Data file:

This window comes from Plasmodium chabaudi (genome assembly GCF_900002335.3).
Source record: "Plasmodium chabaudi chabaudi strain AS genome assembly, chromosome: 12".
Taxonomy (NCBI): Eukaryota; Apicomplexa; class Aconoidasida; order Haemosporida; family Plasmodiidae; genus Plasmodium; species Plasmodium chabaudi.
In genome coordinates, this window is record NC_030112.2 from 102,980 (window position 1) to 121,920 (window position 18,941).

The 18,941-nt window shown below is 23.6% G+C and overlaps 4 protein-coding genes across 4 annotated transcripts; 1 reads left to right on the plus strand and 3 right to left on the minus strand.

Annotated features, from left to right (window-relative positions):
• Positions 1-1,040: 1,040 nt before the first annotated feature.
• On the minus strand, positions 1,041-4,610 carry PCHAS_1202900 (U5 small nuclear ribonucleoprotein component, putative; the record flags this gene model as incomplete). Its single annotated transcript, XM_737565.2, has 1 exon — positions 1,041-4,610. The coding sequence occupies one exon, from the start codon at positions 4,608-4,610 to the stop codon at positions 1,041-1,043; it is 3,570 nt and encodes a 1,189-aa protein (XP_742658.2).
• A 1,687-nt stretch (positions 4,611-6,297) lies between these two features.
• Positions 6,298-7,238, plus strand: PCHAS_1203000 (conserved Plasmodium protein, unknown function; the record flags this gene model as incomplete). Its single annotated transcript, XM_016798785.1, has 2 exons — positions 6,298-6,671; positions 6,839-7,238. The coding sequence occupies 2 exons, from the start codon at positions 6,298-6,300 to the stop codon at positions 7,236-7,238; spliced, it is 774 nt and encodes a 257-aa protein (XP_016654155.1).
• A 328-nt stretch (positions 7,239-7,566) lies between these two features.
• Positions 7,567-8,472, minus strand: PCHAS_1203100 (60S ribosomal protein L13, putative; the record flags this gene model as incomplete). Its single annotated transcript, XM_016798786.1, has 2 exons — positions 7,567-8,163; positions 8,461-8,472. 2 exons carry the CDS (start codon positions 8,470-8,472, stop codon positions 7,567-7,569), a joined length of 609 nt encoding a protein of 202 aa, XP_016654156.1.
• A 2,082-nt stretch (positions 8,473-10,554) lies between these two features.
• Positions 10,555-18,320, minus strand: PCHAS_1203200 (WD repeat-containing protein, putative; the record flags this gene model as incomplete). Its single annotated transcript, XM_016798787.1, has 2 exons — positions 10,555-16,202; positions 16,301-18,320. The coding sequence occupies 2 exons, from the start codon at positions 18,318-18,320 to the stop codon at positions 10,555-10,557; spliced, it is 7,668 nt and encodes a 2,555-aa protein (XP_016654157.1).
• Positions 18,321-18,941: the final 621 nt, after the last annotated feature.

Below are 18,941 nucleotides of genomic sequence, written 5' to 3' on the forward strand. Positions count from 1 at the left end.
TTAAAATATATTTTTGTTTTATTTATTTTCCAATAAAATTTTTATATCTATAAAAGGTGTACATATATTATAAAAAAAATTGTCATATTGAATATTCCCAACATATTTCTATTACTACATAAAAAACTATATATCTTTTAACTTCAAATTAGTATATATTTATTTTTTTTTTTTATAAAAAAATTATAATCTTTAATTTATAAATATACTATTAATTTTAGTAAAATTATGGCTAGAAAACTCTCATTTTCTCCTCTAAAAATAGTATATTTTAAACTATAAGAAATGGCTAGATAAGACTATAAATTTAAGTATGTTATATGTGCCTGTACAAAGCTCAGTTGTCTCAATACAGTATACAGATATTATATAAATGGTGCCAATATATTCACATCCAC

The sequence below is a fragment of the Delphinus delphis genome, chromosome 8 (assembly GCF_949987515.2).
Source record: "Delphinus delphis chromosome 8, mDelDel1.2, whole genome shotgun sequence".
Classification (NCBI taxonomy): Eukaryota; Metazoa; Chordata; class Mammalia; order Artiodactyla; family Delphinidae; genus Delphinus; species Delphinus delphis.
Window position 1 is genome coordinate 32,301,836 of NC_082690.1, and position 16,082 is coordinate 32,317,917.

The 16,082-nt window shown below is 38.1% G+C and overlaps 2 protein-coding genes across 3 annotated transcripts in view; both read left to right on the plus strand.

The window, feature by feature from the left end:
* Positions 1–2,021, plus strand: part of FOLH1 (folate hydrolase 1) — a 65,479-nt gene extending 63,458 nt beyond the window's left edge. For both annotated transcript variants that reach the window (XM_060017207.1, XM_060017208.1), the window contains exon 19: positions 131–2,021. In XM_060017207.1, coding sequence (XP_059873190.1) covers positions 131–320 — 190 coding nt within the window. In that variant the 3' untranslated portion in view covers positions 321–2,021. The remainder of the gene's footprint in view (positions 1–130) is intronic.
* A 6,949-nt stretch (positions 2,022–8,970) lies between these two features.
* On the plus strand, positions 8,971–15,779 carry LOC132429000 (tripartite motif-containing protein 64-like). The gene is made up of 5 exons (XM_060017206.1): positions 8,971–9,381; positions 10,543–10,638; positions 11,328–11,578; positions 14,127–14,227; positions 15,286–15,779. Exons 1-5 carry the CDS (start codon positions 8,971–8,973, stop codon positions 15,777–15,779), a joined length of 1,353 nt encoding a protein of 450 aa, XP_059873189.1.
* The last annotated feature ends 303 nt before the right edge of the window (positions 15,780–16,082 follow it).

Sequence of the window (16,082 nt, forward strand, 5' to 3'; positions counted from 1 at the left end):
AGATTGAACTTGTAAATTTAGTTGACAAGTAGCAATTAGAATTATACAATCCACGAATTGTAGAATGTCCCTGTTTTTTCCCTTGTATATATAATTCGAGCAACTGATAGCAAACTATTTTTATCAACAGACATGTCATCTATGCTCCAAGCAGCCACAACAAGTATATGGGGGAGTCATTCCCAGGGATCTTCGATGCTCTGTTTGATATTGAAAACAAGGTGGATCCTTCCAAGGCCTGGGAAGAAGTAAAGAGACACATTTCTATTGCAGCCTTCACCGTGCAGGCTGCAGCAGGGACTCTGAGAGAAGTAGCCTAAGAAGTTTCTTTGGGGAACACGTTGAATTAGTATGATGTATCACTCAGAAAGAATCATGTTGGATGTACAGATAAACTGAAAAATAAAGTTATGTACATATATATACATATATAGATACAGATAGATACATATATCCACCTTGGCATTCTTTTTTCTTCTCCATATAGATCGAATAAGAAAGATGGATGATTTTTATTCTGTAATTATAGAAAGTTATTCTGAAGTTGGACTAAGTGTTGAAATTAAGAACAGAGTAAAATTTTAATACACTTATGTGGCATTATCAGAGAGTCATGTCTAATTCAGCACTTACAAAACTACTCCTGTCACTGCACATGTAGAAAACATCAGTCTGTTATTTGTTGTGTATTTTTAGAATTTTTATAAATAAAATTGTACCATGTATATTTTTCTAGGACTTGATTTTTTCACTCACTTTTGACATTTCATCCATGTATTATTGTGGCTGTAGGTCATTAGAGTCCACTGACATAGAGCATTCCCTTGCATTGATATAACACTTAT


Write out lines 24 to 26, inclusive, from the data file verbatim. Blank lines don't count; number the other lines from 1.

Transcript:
* Positions 1–2,021, plus strand: part of FOLH1 (folate hydrolase 1) — a 65,479-nt gene extending 63,458 nt beyond the window's left edge. For both annotated transcript variants that reach the window (XM_060017207.1, XM_060017208.1), the window contains exon 19: positions 131–2,021. In XM_060017207.1, coding sequence (XP_059873190.1) covers positions 131–320 — 190 coding nt within the window. In that variant the 3' untranslated portion in view covers positions 321–2,021. The remainder of the gene's footprint in view (positions 1–130) is intronic.
* A 6,949-nt stretch (positions 2,022–8,970) lies between these two features.
* On the plus strand, positions 8,971–15,779 carry LOC132429000 (tripartite motif-containing protein 64-like). The gene is made up of 5 exons (XM_060017206.1): positions 8,971–9,381; positions 10,543–10,638; positions 11,328–11,578; positions 14,127–14,227; positions 15,286–15,779. Exons 1-5 carry the CDS (start codon positions 8,971–8,973, stop codon positions 15,777–15,779), a joined length of 1,353 nt encoding a protein of 450 aa, XP_059873189.1.